The interrogated says that this evidence is surprising. That millions of people around the world wear this kind of Casio watch. That if it is a crime to own one, why not condemn the stores that sell them and the people who buy them? That a watch, that’s not a logical or likely piece of evidence.
As it is in Beckett, the detainees’ language in Guantanamo becomes a product of extortion. Those who coerce it are anonymous; the names of the CSRTs’ presiding officers remain classified. But they’re informed and protected by a pernicious kind of power — one where the threat of absolute force comes packaged in a cynical, evasive rhetoric. Again and again in the transcripts, loaded questions surface without any explanation from the interrogators: “What does it mean when the U.S. government says that you have ‘family ties’ with terrorists?” The passive voice predominates: “It is said that the interrogated is associated with Al Qaeda.” Pronouns float without clear antecedents, a quality Smith accentuates in French with his liberal use of the open-ended pronoun on. At a few points you lose track of who’s speaking, further muddling the search for clear distinctions between “we,” “you,” “they,” and “I.” Moves like this offer rhetorical cover for the interrogators while simultaneously reinforcing their power. In one exchange, as the presiding officer deflects a series of direct questions, you can’t help but hear in her denial the echo of the semantic black hole in Magritte’s famous negation
Detainee [addressing the President of the Tribunal]: She’s the judge, her? You’re the judge, you?
President of the Tribunal: No, I’m Officer of the Military Tribunal. This is not a court.
Our search for even the semblance of linguistic certainty or stable meaning is further frustrated by the fact that Guantanamo comes to English readers as a multi-layered translation: the original questions posed by Americans were answered in languages like Pashtu, Uzbek, and Arabic, that were then translated into English. Smith translated that English to French before Place translated it back. We can only wonder at the losses and approximations involved in each step. Place’s parallel translation, where the French transcripts regularly extend beyond their English counterparts, shows how different even the two closely related tongues are, a stark visual reminder of language’s slipperiness, of our lack of an original Logos on which all other words depend.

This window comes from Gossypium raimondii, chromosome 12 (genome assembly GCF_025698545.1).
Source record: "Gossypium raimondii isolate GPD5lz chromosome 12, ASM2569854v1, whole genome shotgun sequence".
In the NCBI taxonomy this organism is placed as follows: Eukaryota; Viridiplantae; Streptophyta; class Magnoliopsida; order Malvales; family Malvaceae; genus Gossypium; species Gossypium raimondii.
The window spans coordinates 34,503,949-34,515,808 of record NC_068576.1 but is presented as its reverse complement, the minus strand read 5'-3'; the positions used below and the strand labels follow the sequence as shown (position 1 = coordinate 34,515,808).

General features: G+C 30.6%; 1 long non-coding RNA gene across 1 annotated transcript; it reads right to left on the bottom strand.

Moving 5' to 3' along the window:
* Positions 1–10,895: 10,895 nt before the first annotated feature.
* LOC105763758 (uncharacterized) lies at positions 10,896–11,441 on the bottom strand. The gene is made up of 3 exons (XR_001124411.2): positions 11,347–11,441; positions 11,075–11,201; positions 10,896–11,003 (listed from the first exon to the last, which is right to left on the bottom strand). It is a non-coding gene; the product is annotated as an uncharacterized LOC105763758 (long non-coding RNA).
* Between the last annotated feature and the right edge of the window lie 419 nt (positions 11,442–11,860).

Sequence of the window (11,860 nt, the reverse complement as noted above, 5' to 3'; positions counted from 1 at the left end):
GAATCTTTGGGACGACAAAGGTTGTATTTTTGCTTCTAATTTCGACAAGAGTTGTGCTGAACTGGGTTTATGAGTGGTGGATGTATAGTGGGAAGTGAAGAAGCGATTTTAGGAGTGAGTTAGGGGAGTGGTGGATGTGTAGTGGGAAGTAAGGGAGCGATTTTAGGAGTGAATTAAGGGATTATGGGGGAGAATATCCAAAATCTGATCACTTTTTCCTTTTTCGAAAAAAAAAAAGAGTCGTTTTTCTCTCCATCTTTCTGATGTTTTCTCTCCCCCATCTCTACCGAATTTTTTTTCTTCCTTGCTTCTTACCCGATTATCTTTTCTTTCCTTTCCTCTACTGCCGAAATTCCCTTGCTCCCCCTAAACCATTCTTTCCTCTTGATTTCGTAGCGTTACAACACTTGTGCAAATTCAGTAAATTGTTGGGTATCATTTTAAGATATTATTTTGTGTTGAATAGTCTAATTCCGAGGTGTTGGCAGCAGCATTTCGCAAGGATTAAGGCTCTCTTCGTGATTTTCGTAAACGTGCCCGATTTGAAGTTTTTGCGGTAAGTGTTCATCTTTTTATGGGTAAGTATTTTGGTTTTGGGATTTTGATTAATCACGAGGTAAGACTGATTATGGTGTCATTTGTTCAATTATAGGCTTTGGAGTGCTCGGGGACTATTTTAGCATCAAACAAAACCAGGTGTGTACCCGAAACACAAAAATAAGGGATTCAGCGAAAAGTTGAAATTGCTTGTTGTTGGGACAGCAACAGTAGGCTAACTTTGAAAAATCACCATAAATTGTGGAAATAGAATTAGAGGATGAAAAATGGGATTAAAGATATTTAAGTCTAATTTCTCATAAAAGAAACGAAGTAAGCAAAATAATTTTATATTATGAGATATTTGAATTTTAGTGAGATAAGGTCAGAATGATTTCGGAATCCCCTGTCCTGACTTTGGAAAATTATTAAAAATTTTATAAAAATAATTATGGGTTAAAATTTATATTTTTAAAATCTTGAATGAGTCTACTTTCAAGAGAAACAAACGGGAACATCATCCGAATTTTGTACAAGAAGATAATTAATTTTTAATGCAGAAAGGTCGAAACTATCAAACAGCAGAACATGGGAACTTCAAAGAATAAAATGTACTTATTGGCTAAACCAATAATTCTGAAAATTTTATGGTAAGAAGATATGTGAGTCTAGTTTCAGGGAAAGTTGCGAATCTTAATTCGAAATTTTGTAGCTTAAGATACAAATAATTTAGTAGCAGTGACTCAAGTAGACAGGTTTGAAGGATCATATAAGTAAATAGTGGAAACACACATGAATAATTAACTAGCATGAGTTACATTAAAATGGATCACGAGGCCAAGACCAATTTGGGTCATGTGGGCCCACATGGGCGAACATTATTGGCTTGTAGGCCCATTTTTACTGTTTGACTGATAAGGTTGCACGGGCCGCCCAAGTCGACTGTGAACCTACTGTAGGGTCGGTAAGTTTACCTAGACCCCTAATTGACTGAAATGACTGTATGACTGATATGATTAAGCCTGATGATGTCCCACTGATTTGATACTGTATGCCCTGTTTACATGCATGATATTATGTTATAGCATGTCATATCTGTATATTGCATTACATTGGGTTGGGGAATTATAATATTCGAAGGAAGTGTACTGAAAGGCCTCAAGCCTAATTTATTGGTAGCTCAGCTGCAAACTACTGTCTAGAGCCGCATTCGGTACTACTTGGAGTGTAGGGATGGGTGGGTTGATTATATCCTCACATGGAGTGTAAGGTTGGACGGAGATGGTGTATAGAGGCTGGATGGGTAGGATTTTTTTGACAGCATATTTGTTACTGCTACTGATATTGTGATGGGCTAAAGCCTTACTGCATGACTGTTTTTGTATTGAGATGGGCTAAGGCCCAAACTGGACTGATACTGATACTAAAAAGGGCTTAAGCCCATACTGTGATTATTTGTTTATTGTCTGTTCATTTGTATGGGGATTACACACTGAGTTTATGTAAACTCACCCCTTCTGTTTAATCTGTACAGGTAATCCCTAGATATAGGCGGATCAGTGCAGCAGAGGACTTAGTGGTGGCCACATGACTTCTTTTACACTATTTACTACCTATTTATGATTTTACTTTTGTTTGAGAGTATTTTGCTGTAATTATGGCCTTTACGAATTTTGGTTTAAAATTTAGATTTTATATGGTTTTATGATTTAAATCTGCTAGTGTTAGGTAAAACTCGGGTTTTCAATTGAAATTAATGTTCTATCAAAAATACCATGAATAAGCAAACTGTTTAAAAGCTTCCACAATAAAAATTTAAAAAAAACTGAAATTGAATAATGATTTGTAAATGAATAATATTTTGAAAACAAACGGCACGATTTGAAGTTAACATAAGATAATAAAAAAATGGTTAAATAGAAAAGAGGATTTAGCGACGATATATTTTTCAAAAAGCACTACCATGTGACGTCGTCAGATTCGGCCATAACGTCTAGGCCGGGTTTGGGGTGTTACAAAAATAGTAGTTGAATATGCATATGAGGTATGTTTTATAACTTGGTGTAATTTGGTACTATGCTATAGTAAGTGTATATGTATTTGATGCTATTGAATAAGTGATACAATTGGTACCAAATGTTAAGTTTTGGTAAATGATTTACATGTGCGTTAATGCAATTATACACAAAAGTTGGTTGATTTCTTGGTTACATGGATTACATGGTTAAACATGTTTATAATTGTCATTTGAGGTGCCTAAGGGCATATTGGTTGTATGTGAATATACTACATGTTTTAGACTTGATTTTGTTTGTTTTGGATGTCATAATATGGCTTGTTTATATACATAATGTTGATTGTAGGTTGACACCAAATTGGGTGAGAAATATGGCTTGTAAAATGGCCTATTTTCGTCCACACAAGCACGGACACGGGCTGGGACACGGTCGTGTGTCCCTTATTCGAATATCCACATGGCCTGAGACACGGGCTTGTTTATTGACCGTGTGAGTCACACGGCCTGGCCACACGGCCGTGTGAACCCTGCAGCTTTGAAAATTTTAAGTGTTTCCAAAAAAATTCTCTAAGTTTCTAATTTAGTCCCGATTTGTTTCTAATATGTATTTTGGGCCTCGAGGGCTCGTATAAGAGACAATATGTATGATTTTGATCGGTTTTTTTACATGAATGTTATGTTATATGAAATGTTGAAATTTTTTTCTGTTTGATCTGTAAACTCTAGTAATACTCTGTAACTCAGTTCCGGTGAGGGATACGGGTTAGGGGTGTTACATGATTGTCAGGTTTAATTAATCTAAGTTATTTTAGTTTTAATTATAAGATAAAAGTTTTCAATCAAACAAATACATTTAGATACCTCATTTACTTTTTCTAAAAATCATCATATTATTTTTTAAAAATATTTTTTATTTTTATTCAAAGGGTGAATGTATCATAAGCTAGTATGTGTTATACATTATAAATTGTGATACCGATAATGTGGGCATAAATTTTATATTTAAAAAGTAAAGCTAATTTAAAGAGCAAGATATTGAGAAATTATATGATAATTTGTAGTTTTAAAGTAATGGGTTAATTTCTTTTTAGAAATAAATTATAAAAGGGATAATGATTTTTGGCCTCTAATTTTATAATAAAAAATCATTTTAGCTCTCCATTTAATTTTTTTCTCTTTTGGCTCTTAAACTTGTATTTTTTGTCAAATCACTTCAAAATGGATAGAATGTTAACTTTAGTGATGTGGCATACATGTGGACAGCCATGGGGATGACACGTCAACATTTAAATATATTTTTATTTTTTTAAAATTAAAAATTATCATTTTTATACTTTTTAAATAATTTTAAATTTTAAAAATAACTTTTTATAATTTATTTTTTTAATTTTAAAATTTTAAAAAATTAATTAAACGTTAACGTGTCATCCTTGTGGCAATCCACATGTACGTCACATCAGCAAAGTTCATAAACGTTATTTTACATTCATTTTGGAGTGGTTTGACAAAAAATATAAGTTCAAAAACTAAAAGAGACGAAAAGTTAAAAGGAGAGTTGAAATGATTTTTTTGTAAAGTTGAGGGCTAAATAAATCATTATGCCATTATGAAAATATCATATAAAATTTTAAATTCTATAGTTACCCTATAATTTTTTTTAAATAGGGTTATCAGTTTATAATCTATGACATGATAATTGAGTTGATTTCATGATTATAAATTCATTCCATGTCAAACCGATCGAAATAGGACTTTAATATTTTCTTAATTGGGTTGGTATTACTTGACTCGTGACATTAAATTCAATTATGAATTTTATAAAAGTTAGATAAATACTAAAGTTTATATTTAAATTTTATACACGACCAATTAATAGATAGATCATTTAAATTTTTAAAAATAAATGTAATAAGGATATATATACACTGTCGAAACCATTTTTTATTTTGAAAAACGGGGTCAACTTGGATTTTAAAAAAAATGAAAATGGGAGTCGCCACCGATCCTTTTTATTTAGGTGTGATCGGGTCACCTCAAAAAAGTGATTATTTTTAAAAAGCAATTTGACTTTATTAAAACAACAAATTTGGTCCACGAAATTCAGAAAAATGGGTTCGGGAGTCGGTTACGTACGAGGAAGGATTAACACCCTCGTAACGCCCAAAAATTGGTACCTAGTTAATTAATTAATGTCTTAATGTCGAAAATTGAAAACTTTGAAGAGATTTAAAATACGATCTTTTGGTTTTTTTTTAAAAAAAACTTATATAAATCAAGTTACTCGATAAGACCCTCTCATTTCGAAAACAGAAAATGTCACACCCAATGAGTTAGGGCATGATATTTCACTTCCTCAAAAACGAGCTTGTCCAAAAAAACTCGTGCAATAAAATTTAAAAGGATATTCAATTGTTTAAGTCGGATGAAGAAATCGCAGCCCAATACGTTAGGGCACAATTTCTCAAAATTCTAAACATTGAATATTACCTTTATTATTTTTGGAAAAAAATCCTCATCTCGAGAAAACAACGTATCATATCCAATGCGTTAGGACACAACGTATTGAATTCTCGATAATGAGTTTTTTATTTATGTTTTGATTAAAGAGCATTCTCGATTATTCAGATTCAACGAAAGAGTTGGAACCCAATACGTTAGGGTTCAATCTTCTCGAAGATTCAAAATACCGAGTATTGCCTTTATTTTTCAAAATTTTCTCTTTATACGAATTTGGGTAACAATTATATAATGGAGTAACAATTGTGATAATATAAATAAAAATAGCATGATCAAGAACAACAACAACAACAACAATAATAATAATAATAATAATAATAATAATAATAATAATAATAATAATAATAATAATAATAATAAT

We know all these things about language already. But as one pores over Guantanamo’s transcripts, what makes them so heart-hollowing is the way they show how in a sea of linguistic uncertainty, the locus of meaning, that original word, is more often than not established solely through force. To call a detainee an “enemy combatant” is a project loaded with bottomless ontological implications. But when the CSRT invokes their source for indisputable and infallible evidence, they appeal to a list, a non-descript handbook authored by a faceless, bureaucratic unmoved mover:
We say that according to the Reference Guide to Terrorist Organizations of the United States Department of Homeland Security, HIG [Hezb-e-Islami Gulbuddin] has long-standing ties with Osama bin Laden.
“We say we know nothing about this. We never dealt with them,” the detainee responds. But in this world that doesn’t matter. The reference guide, another iteration of the systems of force that inform the interrogations, is a depressing example of how power actually works — a reminder that what ultimately establishes the meaning of words is cold, brute force. Cheney, Bush, Wolfowitz, Rumsfeld, and the rest of their ilk knew this too well. It’s also something all Americans, as citizens of the most militarily dominant empire in history, tacitly endorse. A state of exception, where an appeal to public safety justifies the suspension of law, doesn’t just happen. It comes about as a matter of will, that anonymous bureaucrat who gnarls through gritted teeth, “It is because I said so.”
Michael Jauchen’s writing has appeared in The Los Angeles Review of Books, The New York Times, and 3AM Magazine. He’s also the book reviews editor at The Collagist.